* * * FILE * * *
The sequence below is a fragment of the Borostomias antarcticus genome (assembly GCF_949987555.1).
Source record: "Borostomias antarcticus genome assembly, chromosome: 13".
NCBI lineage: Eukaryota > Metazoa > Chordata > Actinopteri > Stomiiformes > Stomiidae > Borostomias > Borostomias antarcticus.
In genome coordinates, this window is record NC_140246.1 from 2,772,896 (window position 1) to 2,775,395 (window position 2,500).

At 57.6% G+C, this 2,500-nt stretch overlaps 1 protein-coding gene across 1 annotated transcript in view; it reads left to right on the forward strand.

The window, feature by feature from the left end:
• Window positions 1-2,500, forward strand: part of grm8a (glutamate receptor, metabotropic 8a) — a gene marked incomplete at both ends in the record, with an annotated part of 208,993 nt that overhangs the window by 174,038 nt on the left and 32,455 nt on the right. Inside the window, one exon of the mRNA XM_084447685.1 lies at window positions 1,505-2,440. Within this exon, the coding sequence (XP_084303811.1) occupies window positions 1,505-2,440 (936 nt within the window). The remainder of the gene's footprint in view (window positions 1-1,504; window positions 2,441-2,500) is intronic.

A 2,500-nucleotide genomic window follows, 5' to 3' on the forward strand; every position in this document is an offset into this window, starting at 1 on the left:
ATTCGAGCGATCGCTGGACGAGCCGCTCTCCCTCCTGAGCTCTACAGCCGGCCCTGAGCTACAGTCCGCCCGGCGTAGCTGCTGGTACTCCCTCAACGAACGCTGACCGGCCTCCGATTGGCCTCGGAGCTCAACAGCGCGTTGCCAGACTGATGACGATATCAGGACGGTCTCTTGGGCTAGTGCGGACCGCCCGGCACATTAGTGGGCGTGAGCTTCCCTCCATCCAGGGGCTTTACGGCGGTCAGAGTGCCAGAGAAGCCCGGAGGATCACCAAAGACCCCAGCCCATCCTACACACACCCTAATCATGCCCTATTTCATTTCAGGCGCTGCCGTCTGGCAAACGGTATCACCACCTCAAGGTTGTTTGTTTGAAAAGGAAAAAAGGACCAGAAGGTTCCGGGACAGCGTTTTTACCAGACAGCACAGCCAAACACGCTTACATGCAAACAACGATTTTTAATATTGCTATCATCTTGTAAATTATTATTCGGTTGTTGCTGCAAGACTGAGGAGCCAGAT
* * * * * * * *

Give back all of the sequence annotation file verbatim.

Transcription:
The sequence below is a fragment of the Borostomias antarcticus genome (assembly GCF_949987555.1).
Source record: "Borostomias antarcticus genome assembly, chromosome: 13".
NCBI lineage: Eukaryota > Metazoa > Chordata > Actinopteri > Stomiiformes > Stomiidae > Borostomias > Borostomias antarcticus.
In genome coordinates, this window is record NC_140246.1 from 2,772,896 (window position 1) to 2,775,395 (window position 2,500).

At 57.6% G+C, this 2,500-nt stretch overlaps 1 protein-coding gene across 1 annotated transcript in view; it reads left to right on the forward strand.

The window, feature by feature from the left end:
• Window positions 1-2,500, forward strand: part of grm8a (glutamate receptor, metabotropic 8a) — a gene marked incomplete at both ends in the record, with an annotated part of 208,993 nt that overhangs the window by 174,038 nt on the left and 32,455 nt on the right. Inside the window, one exon of the mRNA XM_084447685.1 lies at window positions 1,505-2,440. Within this exon, the coding sequence (XP_084303811.1) occupies window positions 1,505-2,440 (936 nt within the window). The remainder of the gene's footprint in view (window positions 1-1,504; window positions 2,441-2,500) is intronic.

A 2,500-nucleotide genomic window follows, 5' to 3' on the forward strand; every position in this document is an offset into this window, starting at 1 on the left:
ATTCGAGCGATCGCTGGACGAGCCGCTCTCCCTCCTGAGCTCTACAGCCGGCCCTGAGCTACAGTCCGCCCGGCGTAGCTGCTGGTACTCCCTCAACGAACGCTGACCGGCCTCCGATTGGCCTCGGAGCTCAACAGCGCGTTGCCAGACTGATGACGATATCAGGACGGTCTCTTGGGCTAGTGCGGACCGCCCGGCACATTAGTGGGCGTGAGCTTCCCTCCATCCAGGGGCTTTACGGCGGTCAGAGTGCCAGAGAAGCCCGGAGGATCACCAAAGACCCCAGCCCATCCTACACACACCCTAATCATGCCCTATTTCATTTCAGGCGCTGCCGTCTGGCAAACGGTATCACCACCTCAAGGTTGTTTGTTTGAAAAGGAAAAAAGGACCAGAAGGTTCCGGGACAGCGTTTTTACCAGACAGCACAGCCAAACACGCTTACATGCAAACAACGATTTTTAATATTGCTATCATCTTGTAAATTATTATTCGGTTGTTGCTGCAAGACTGAGGAGCCAGAT